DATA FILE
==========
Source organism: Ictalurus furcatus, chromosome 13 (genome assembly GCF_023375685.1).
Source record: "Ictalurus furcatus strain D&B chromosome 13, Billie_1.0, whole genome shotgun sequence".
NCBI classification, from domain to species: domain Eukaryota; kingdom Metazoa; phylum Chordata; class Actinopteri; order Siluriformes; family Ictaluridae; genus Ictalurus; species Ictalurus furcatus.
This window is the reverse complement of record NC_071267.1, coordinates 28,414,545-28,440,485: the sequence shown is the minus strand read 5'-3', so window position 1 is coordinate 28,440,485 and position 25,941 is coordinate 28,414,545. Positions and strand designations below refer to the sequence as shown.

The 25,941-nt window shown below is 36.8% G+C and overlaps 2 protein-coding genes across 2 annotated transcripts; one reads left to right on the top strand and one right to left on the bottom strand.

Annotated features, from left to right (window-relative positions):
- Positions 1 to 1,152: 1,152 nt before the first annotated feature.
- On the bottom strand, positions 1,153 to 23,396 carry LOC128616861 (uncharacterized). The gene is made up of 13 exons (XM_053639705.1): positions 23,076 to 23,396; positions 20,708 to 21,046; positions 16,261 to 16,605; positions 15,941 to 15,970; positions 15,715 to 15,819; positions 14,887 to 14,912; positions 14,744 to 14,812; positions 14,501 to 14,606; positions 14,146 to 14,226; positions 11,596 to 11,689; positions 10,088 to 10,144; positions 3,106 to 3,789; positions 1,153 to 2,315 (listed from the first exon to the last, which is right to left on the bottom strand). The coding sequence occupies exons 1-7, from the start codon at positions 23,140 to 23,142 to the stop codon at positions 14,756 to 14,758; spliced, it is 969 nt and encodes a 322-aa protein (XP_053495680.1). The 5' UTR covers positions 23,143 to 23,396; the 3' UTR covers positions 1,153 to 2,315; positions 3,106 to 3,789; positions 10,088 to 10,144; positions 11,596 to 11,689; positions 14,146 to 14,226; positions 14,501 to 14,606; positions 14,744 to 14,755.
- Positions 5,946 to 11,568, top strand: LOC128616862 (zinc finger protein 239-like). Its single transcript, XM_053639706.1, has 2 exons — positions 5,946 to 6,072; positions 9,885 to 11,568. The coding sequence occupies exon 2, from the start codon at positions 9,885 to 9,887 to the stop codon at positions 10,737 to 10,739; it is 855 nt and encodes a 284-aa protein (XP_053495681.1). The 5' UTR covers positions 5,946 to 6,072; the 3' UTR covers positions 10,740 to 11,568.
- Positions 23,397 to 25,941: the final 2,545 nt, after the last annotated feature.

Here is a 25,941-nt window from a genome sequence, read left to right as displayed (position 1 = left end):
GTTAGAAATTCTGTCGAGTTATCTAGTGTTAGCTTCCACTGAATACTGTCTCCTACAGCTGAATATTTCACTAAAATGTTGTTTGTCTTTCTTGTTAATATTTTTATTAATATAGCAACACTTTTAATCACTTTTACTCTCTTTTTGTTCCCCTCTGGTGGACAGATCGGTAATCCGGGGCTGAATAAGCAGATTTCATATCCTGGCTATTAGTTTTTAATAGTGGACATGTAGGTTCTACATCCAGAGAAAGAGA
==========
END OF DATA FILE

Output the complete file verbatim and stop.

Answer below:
Source organism: Ictalurus furcatus, chromosome 13 (genome assembly GCF_023375685.1).
Source record: "Ictalurus furcatus strain D&B chromosome 13, Billie_1.0, whole genome shotgun sequence".
NCBI classification, from domain to species: domain Eukaryota; kingdom Metazoa; phylum Chordata; class Actinopteri; order Siluriformes; family Ictaluridae; genus Ictalurus; species Ictalurus furcatus.
This window is the reverse complement of record NC_071267.1, coordinates 28,414,545-28,440,485: the sequence shown is the minus strand read 5'-3', so window position 1 is coordinate 28,440,485 and position 25,941 is coordinate 28,414,545. Positions and strand designations below refer to the sequence as shown.

The 25,941-nt window shown below is 36.8% G+C and overlaps 2 protein-coding genes across 2 annotated transcripts; one reads left to right on the top strand and one right to left on the bottom strand.

Annotated features, from left to right (window-relative positions):
- Positions 1 to 1,152: 1,152 nt before the first annotated feature.
- On the bottom strand, positions 1,153 to 23,396 carry LOC128616861 (uncharacterized). The gene is made up of 13 exons (XM_053639705.1): positions 23,076 to 23,396; positions 20,708 to 21,046; positions 16,261 to 16,605; positions 15,941 to 15,970; positions 15,715 to 15,819; positions 14,887 to 14,912; positions 14,744 to 14,812; positions 14,501 to 14,606; positions 14,146 to 14,226; positions 11,596 to 11,689; positions 10,088 to 10,144; positions 3,106 to 3,789; positions 1,153 to 2,315 (listed from the first exon to the last, which is right to left on the bottom strand). The coding sequence occupies exons 1-7, from the start codon at positions 23,140 to 23,142 to the stop codon at positions 14,756 to 14,758; spliced, it is 969 nt and encodes a 322-aa protein (XP_053495680.1). The 5' UTR covers positions 23,143 to 23,396; the 3' UTR covers positions 1,153 to 2,315; positions 3,106 to 3,789; positions 10,088 to 10,144; positions 11,596 to 11,689; positions 14,146 to 14,226; positions 14,501 to 14,606; positions 14,744 to 14,755.
- Positions 5,946 to 11,568, top strand: LOC128616862 (zinc finger protein 239-like). Its single transcript, XM_053639706.1, has 2 exons — positions 5,946 to 6,072; positions 9,885 to 11,568. The coding sequence occupies exon 2, from the start codon at positions 9,885 to 9,887 to the stop codon at positions 10,737 to 10,739; it is 855 nt and encodes a 284-aa protein (XP_053495681.1). The 5' UTR covers positions 5,946 to 6,072; the 3' UTR covers positions 10,740 to 11,568.
- Positions 23,397 to 25,941: the final 2,545 nt, after the last annotated feature.

Here is a 25,941-nt window from a genome sequence, read left to right as displayed (position 1 = left end):
GTTAGAAATTCTGTCGAGTTATCTAGTGTTAGCTTCCACTGAATACTGTCTCCTACAGCTGAATATTTCACTAAAATGTTGTTTGTCTTTCTTGTTAATATTTTTATTAATATAGCAACACTTTTAATCACTTTTACTCTCTTTTTGTTCCCCTCTGGTGGACAGATCGGTAATCCGGGGCTGAATAAGCAGATTTCATATCCTGGCTATTAGTTTTTAATAGTGGACATGTAGGTTCTACATCCAGAGAAAGAGA